Every time a signal runs through an erbium amplifier, however, it picks up noise-elements that were not a part of the original signal. Over long-distance backbones where a signal needs to be boosted many times, fiber-optic systems must be strung with regenerators, devices that reconstruct signals that have traveled through so many amplifiers that they have degraded. Regenerators take a light signal, convert it to an electrical signal, and then produce a new light beam.
A new technique called Raman amplification (see “Five Patents to Watch: Booster Shots,” TR May 2001) will allow a signal to be amplified without introducing noise-doing away with the need for regenerators and potentially creating a new way for engineers to increase capacity. Unlike erbium amplifiers, which only work at certain wavelengths, Raman amplification holds the promise of making even more new channels available. A new company, Xtera, of Allen, TX, is hoping to take advantage of Raman amplification to enable the long-range transmission of shorter wavelengths of light than current optical networks can support. “It’s kind of a new twist on using Raman techniques,” says Joe Oravetz, Xtera’s product manager, who unveiled the company’s first new product at the Optical Fiber Communication Conference and Exhibit in March in Anaheim, CA.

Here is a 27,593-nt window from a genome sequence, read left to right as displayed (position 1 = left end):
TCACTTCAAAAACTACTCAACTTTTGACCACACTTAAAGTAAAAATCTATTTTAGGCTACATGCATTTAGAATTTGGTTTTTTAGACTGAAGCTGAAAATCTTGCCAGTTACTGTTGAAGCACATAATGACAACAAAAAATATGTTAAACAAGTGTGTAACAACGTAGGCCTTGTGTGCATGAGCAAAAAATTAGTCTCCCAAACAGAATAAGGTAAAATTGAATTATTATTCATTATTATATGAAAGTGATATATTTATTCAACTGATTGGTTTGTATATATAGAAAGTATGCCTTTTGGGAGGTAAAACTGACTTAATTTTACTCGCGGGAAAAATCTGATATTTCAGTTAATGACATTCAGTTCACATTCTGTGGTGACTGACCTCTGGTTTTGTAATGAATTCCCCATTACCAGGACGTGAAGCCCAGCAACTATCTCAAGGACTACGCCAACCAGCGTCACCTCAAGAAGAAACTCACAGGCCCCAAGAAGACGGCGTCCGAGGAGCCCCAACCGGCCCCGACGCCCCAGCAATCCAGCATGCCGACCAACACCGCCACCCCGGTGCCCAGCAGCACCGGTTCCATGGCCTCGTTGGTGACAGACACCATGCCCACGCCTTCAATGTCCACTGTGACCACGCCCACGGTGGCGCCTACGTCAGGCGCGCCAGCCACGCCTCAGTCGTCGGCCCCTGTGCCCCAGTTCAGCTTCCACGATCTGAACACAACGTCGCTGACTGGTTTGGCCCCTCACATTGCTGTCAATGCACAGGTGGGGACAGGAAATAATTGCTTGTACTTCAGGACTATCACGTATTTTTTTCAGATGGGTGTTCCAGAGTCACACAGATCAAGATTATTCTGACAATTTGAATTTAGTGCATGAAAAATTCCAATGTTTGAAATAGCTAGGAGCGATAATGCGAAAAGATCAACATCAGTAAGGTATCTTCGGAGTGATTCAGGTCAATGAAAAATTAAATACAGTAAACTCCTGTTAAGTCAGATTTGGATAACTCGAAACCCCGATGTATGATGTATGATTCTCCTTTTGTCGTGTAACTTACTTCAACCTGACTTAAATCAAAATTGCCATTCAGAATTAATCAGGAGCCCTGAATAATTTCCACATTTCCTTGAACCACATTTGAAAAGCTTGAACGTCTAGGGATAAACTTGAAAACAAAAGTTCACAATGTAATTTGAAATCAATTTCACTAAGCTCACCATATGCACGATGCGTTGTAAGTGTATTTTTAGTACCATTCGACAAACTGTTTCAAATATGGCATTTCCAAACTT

But using the shorter-wavelength band is a decidedly long-term strategy, since it will require installation of new equipment at every point in the network. “Going into a new band, you have to replace all the components,” says Vladimir Kozlov, an analyst at RHK. “You need new sources. You need new amplifiers. It could be very expensive.”
Speeding Up Bits
An alternative to adding channels is to make the data stream in each channel flow faster. Just as the modems in people’s homes have gotten faster, transmitters in the backbone have increased their ability to pump data, from 100 million bits per second a decade ago to a state-of-the-art 10 billion bits (10 gigabits) per second today.
While AT&T issued a press release announcing the first 10-gigabit-per-second coast-to-coast Internet protocol backbone in January, it’s already old news: 40-gigabit-per-second systems have already been announced by Lucent Technologies, Fujitsu and NEC for sale later this year. The engineering feats involved in advances like these are tremendous: increasing the data rate required engineers to design lasers that can reliably flash on and off 40 billion times per second, and receivers that can pick out one flash from the next, when they’re coming at that overwhelming rate.